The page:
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Are Walled Gardens and Vendor Lock-In Strategies old business?

Our power grids are the largest remaining artifact of the Industrial Age, and they’re due for a smart upgrade. Using broadband data streams, digital sensors and advanced analytics, demand can be understood in real time. Utilities can source and manage power more intelligently, helping to bring renewable sources onto the grid. And consumers could understand the variable cost of power and alter their behavior accordingly. A smarter utility network could also handle the growing demand for hybrid and electric cars. Today’s utility grid would struggle to manage this burden.

via Samuel J. Palmisano: Let’s Spend on Broadband and the Power Grid – WSJ.com.

How in the world will this happen without open standards?  Is IBM an indicator of this massive shift from proprietary technologies to open standards? In a single press release IBM announced plans to increase the  publication of its technical innovations by 50% (>3000) foregoing the need for seeking patents. This, from a company that has just completed their 16th consecutive year leading all companies in patents with 4186 awarded in 2008.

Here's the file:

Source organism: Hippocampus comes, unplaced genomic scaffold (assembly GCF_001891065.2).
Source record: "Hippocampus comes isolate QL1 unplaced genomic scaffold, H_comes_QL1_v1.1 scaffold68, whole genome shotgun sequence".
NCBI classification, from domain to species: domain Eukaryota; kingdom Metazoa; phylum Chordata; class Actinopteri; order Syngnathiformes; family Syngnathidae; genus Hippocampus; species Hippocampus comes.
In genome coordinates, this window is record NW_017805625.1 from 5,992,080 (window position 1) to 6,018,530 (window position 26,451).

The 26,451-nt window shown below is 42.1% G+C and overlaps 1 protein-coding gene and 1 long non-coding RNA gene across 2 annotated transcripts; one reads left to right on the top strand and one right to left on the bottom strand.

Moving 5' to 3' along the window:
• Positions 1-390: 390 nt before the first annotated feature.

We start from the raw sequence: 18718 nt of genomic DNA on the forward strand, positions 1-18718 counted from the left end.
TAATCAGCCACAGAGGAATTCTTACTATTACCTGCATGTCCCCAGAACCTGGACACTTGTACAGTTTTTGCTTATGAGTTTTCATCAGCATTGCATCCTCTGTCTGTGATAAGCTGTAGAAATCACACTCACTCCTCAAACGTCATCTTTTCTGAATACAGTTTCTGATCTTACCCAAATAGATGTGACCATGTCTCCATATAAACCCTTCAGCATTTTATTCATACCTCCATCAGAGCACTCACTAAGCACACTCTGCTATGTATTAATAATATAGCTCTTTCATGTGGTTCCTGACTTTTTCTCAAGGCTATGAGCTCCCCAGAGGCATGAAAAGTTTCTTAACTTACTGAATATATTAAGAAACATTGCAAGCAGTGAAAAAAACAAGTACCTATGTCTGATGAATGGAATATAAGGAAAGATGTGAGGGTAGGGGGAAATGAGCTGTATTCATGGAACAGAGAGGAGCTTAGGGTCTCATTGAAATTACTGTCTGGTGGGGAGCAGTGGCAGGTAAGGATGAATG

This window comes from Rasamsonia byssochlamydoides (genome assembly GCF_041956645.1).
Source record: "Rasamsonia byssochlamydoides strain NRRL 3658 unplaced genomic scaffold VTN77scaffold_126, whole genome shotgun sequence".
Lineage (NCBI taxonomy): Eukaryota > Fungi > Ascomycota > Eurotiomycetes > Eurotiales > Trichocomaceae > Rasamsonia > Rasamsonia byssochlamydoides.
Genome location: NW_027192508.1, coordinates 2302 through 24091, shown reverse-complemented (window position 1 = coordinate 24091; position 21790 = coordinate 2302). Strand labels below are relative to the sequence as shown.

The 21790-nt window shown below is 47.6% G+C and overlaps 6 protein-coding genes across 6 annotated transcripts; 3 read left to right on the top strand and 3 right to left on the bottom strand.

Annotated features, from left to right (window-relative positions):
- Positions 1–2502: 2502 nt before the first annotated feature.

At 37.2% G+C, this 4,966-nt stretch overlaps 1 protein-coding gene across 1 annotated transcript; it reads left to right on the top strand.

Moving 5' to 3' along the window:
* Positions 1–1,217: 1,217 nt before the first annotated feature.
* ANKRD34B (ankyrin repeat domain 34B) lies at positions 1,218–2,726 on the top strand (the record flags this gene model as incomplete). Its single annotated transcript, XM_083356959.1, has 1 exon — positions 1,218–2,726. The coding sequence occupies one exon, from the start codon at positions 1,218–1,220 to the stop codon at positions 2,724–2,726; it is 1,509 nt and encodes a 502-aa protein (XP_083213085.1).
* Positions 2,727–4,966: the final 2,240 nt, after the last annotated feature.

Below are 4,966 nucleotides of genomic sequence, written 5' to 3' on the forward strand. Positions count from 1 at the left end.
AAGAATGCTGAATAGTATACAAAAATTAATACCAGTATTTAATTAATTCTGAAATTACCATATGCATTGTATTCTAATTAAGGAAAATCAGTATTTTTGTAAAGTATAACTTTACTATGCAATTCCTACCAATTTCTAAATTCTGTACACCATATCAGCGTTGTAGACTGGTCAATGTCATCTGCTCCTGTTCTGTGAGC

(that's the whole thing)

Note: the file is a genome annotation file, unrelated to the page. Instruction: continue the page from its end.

Meanwhile, Cisco looks to manage connected devices using proprietary technology locked in their routers.  It’s a good approach that continues the silo trend in building energy management, but this will not work for the home.  Why not leverage their commitment to the IPSO Alliance keeping the management of devices open and IP-oriented?

Today, we are on such a precipice of change that large corporations are forced to hedge their bets on open technology and proprietary solutions.  If you are their customer, at what point will you want to be free of mandatory service contracts and proprietary hardware?

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Written by ishak

February 15, 2009 at 4:27 am

2 Responses

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  1. […] and FOSS worlds we’ve been complaining for decades about vendor lock-in, platform and service silos, walled gardens and other annoyances. So now I’m wondering what scholarship has been devoted […]

  2. […] and FOSS worlds we’ve been complaining for decades about vendor lock-in, platform and service silos, walled gardens and other annoyances. So now I’m wondering what scholarship has been devoted […]


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